Five training and enterprise councils are being established in the west midlands—at Birmingham, Walsall, Wolverhampton and Dudley, and in Staffordshire. Work is also well advanced in a number of other areas, and there is no doubt that there has been an excellent employer response from the west midlands.
I thank my right hon. Friend for that answer. We are positively encouraged by the speedy response to the TECs in the heart of the manufacturing part of Britain. Will he give an assurance that when the Wolverhampton TEC is established there will be sufficient staff and adequate incentive funding fully to meet training needs and to give the response that we need in the area? Will he tell me, in general terms, whether he recognises the policy of resources for the enterprise element of the councils?
Yes, I think that I can give my hon. Friend an assurance on both counts. Certainly, we recognise the importance of enterprise. We have considered the position in Wolverhampton and we are satisfied that staffing will be adequate at that TEC.
Are any of the training and development councils running courses on democracy and the conduct of ballots? If so, will the Minister attend one and explain why trade unionists have to have postal ballots for the election of their leaders, but Tory Members have a workplace ballot for the election of their leader and—
Can my right hon. Friend tell the House what efforts his Department and the national training task force are making to ensure that best practice from those TECs already established, or in the process of being established, is being made available to those still in the process of formation in the west midlands and elsewhere?
One of the aims of the national training task force, under the brilliant chairmanship of Brian Wolfson, will be to spread good practice around Britain. The west midlands will benefit from experiences in other parts of the country. One of the aims of the TEC movement will be to share best experience.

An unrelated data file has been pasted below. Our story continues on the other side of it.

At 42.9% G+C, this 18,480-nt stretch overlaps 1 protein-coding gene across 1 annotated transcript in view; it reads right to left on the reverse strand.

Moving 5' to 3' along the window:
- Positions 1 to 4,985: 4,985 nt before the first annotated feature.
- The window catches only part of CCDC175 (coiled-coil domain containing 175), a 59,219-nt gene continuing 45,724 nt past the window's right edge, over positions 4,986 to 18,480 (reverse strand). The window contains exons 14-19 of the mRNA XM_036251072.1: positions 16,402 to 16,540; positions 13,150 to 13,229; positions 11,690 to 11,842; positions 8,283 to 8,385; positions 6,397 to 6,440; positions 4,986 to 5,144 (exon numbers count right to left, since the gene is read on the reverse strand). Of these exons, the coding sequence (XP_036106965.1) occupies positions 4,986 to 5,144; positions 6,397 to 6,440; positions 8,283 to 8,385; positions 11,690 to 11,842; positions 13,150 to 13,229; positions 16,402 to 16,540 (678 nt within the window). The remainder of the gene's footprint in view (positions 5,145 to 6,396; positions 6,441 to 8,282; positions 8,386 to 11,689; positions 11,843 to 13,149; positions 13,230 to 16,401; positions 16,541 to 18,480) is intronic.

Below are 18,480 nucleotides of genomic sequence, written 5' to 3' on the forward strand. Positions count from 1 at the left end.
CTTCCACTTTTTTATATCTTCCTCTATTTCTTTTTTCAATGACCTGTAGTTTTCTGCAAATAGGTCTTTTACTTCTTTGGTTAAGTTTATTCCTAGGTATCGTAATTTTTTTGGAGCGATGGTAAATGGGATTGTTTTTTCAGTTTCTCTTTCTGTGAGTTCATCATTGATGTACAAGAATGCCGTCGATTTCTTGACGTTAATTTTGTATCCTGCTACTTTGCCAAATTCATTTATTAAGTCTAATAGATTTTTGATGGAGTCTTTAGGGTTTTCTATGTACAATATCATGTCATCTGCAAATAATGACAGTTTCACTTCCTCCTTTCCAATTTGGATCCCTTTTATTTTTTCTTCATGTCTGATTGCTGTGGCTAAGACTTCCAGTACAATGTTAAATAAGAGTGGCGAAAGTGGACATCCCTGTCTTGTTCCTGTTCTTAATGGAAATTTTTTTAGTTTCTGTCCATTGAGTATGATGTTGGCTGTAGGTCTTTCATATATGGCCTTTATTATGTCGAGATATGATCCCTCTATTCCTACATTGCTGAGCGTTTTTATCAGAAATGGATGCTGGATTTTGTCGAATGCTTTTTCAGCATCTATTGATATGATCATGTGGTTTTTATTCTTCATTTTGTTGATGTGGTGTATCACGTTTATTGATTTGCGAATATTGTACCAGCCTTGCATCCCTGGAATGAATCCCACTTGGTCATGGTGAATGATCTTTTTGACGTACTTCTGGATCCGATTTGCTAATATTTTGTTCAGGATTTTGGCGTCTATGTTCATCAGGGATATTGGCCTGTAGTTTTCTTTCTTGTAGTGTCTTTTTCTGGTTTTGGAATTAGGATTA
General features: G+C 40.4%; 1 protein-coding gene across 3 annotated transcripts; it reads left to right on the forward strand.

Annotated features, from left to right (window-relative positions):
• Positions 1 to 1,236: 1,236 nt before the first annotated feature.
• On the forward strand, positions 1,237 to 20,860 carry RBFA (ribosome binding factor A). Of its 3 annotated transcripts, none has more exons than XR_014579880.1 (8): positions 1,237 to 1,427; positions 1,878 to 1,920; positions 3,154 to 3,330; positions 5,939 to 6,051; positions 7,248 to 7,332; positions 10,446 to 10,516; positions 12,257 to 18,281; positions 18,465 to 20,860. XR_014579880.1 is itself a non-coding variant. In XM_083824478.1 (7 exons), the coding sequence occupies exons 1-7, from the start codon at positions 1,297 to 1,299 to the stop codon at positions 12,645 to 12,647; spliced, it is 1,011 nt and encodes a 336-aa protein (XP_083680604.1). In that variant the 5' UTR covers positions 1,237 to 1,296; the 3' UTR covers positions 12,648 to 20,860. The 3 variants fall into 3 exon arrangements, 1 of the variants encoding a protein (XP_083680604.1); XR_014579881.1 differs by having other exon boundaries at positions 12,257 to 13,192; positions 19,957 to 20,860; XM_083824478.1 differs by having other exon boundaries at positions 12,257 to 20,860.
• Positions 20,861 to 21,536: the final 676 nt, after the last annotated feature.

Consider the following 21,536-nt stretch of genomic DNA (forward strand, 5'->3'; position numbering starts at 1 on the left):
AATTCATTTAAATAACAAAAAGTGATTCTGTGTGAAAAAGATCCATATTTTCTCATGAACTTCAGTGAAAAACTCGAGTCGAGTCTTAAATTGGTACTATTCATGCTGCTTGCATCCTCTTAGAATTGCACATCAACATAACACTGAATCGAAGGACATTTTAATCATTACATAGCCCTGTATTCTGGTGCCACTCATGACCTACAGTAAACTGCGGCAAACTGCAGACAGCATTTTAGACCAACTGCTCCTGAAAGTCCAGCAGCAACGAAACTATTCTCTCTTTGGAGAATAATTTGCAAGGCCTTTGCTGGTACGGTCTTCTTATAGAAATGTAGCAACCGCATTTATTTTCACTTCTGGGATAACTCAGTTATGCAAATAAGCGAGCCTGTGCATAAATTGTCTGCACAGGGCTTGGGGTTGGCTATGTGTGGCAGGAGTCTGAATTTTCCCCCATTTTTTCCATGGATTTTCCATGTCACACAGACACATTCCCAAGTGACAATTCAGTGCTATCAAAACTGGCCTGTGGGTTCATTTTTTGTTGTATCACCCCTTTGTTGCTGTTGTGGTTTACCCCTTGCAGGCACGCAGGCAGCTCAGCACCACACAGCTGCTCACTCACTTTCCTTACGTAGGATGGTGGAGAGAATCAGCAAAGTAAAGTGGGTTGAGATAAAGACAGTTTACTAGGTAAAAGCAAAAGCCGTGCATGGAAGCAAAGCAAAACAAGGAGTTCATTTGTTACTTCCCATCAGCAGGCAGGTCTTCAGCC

In relation to the west midlands TECs, is it not the case that, as with other TECs, the pressure will be on numbers and reducing costs? Against that background, what steps and assurances will the Secretary of State take and give to make sure that disabled workers, particularly the blind, receive training opportunities of the quality that they previously enjoyed? Is the Secretary of State aware that organisations for the blind are concerned that training courses will be lost as a result of the introduction of TECs?
I hope that we can set their minds at rest, as there is absolutely no question of that. We want the provisions for disabled and blind people to continue. The purpose of the TECs is not to save money, or to be a cost-cutting exercise, but to provide good training and to ensure that the training is delivered locally. That is the point of the reforms that we are carrying out.
My right hon. Friend and I have had a number of meetings with TEC chairmen and other interested individuals. We are confident that TECs will be given the flexibility that they need to enable them to operate effectively in their local area.
Is my hon. Friend aware that there is enthusiastic support for TECs on Tyneside and Wearside, where it is recognised that such institutions are vital to ensure an adequate and skilled work force for the region in the future? Can he assure us that there will continue to be adequate public funding for those bodies, that there will be sufficient flexibility in their operation to enable them to encourage local initiatives, and that they will not be subjected to undue central control, particularly financial control and regulation?
I can certainly give my hon. Friend those assurances. Perhaps I can tell those in the community that he represents, through him, that we recognise the widespread support that his local TEC enjoys. We trust that that will continue.
In response to four questions so far, Ministers have told the House how successful their employment policy is and how many training facilities there are. If that is so, can the Minister tell us how many years it will be before unemployment is brought down to what it was 10 years ago? There are now 1 million more unemployed people than there were in 1979. How many more years will it be before the Government can tell us of a success story in reducing unemployment?
Is my hon. Friend aware that the answer that our right hon. Friend the Secretary of State gave in respect of the blind will he much appreciated at the Royal National College for the Blind in Hereford, where a keen interest is taken in these matters?
Is my hon. Friend further aware that in our part of the world we have a large number of comparatively small employers, all of whom are enthusiastic about TECs? Can he tell us what progress is being made with the TEC for Hereford and Worcester?
I hope that I can reassure my hon. Friend in regard to the blind and the disabled. It is important that local organisations for the disabled work closely with local TECs so that the needs are fully understood by both sides. Good progress is being made in Hereford and Worcester. I take my hon. Friend's point about the number of small employers.